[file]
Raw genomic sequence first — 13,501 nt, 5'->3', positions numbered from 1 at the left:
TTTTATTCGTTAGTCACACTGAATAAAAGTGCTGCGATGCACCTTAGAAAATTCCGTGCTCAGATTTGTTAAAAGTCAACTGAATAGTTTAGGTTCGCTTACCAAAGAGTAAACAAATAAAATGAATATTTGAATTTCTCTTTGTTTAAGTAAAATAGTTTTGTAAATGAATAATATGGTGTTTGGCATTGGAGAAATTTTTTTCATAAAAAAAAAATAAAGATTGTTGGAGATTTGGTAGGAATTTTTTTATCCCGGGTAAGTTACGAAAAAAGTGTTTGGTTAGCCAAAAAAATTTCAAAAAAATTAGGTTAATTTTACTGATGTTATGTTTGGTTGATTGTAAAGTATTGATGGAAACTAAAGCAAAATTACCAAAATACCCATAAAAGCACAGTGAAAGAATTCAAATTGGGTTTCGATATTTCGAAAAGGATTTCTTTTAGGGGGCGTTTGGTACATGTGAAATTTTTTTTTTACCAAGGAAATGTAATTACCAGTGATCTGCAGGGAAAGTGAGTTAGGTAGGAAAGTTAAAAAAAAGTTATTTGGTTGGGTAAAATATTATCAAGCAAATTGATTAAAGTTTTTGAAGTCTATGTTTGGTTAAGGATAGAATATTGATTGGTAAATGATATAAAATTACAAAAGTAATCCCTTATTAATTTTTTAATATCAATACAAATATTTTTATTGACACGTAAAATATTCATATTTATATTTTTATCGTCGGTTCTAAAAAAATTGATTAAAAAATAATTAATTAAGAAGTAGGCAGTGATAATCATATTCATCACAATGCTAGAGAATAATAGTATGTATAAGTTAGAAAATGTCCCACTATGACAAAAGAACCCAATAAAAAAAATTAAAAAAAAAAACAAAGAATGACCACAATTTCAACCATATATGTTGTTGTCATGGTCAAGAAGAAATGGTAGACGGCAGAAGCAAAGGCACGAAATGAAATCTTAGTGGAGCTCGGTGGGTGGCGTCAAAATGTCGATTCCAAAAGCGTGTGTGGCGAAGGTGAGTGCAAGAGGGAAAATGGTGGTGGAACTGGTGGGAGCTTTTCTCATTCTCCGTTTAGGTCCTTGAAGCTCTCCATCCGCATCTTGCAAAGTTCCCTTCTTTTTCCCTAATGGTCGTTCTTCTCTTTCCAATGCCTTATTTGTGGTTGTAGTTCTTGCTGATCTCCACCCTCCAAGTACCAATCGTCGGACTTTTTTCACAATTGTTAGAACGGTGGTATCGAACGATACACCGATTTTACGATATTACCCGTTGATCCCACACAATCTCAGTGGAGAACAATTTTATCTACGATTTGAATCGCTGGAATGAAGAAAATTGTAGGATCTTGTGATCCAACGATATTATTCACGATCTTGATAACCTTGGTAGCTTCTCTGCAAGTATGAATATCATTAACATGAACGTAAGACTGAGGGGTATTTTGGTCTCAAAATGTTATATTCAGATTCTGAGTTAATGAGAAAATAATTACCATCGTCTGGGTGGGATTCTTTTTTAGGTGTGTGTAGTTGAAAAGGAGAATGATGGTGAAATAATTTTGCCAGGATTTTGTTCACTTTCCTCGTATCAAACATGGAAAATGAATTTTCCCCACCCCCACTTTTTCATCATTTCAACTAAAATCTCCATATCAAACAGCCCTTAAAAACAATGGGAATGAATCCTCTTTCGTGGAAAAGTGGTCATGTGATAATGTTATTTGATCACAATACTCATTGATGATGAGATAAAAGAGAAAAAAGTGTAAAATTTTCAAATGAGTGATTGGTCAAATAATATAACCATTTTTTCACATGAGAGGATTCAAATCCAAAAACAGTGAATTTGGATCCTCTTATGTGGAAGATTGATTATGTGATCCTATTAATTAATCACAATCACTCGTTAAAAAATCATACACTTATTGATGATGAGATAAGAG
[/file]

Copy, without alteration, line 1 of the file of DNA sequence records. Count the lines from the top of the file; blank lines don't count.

Raw genomic sequence first — 13,501 nt, 5'->3', positions numbered from 1 at the left: